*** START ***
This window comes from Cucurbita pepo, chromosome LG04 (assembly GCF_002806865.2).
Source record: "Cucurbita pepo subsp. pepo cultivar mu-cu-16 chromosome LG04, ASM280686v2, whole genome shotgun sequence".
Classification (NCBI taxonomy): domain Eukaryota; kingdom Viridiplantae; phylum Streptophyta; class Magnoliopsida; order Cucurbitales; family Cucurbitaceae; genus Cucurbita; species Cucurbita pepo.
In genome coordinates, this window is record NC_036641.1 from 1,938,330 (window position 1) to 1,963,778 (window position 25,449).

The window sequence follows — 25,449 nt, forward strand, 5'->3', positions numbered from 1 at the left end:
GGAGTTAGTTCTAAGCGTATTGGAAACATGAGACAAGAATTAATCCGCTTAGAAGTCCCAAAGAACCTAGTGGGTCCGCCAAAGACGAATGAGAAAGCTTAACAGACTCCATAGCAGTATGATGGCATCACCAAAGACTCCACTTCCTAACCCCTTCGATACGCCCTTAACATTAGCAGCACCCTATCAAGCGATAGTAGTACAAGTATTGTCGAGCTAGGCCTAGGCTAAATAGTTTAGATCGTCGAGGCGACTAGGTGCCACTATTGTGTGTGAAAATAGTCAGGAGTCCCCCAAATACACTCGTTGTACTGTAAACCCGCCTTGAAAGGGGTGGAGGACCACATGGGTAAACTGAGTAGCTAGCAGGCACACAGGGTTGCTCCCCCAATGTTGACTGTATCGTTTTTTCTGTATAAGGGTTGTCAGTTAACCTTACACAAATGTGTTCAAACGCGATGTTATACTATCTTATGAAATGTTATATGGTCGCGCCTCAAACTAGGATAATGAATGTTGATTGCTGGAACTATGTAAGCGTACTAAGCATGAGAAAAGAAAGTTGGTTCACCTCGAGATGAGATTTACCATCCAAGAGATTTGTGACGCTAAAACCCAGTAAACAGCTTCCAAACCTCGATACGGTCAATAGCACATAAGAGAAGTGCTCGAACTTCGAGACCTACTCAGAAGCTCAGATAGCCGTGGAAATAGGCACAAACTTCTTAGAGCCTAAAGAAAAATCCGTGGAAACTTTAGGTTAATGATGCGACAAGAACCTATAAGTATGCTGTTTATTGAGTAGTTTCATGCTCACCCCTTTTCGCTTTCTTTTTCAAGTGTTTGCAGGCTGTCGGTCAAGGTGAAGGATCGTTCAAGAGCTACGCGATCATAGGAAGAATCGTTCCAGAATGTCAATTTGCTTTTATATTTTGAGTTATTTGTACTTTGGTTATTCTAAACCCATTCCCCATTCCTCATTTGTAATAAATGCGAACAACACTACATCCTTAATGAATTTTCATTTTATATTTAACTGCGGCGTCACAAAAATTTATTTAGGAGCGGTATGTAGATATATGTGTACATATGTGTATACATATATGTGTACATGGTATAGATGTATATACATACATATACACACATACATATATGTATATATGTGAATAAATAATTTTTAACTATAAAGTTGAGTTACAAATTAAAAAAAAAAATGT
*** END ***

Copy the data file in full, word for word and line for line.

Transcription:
This window comes from Cucurbita pepo, chromosome LG04 (assembly GCF_002806865.2).
Source record: "Cucurbita pepo subsp. pepo cultivar mu-cu-16 chromosome LG04, ASM280686v2, whole genome shotgun sequence".
Classification (NCBI taxonomy): domain Eukaryota; kingdom Viridiplantae; phylum Streptophyta; class Magnoliopsida; order Cucurbitales; family Cucurbitaceae; genus Cucurbita; species Cucurbita pepo.
In genome coordinates, this window is record NC_036641.1 from 1,938,330 (window position 1) to 1,963,778 (window position 25,449).

The window sequence follows — 25,449 nt, forward strand, 5'->3', positions numbered from 1 at the left end:
GGAGTTAGTTCTAAGCGTATTGGAAACATGAGACAAGAATTAATCCGCTTAGAAGTCCCAAAGAACCTAGTGGGTCCGCCAAAGACGAATGAGAAAGCTTAACAGACTCCATAGCAGTATGATGGCATCACCAAAGACTCCACTTCCTAACCCCTTCGATACGCCCTTAACATTAGCAGCACCCTATCAAGCGATAGTAGTACAAGTATTGTCGAGCTAGGCCTAGGCTAAATAGTTTAGATCGTCGAGGCGACTAGGTGCCACTATTGTGTGTGAAAATAGTCAGGAGTCCCCCAAATACACTCGTTGTACTGTAAACCCGCCTTGAAAGGGGTGGAGGACCACATGGGTAAACTGAGTAGCTAGCAGGCACACAGGGTTGCTCCCCCAATGTTGACTGTATCGTTTTTTCTGTATAAGGGTTGTCAGTTAACCTTACACAAATGTGTTCAAACGCGATGTTATACTATCTTATGAAATGTTATATGGTCGCGCCTCAAACTAGGATAATGAATGTTGATTGCTGGAACTATGTAAGCGTACTAAGCATGAGAAAAGAAAGTTGGTTCACCTCGAGATGAGATTTACCATCCAAGAGATTTGTGACGCTAAAACCCAGTAAACAGCTTCCAAACCTCGATACGGTCAATAGCACATAAGAGAAGTGCTCGAACTTCGAGACCTACTCAGAAGCTCAGATAGCCGTGGAAATAGGCACAAACTTCTTAGAGCCTAAAGAAAAATCCGTGGAAACTTTAGGTTAATGATGCGACAAGAACCTATAAGTATGCTGTTTATTGAGTAGTTTCATGCTCACCCCTTTTCGCTTTCTTTTTCAAGTGTTTGCAGGCTGTCGGTCAAGGTGAAGGATCGTTCAAGAGCTACGCGATCATAGGAAGAATCGTTCCAGAATGTCAATTTGCTTTTATATTTTGAGTTATTTGTACTTTGGTTATTCTAAACCCATTCCCCATTCCTCATTTGTAATAAATGCGAACAACACTACATCCTTAATGAATTTTCATTTTATATTTAACTGCGGCGTCACAAAAATTTATTTAGGAGCGGTATGTAGATATATGTGTACATATGTGTATACATATATGTGTACATGGTATAGATGTATATACATACATATACACACATACATATATGTATATATGTGAATAAATAATTTTTAACTATAAAGTTGAGTTACAAATTAAAAAAAAAAATGT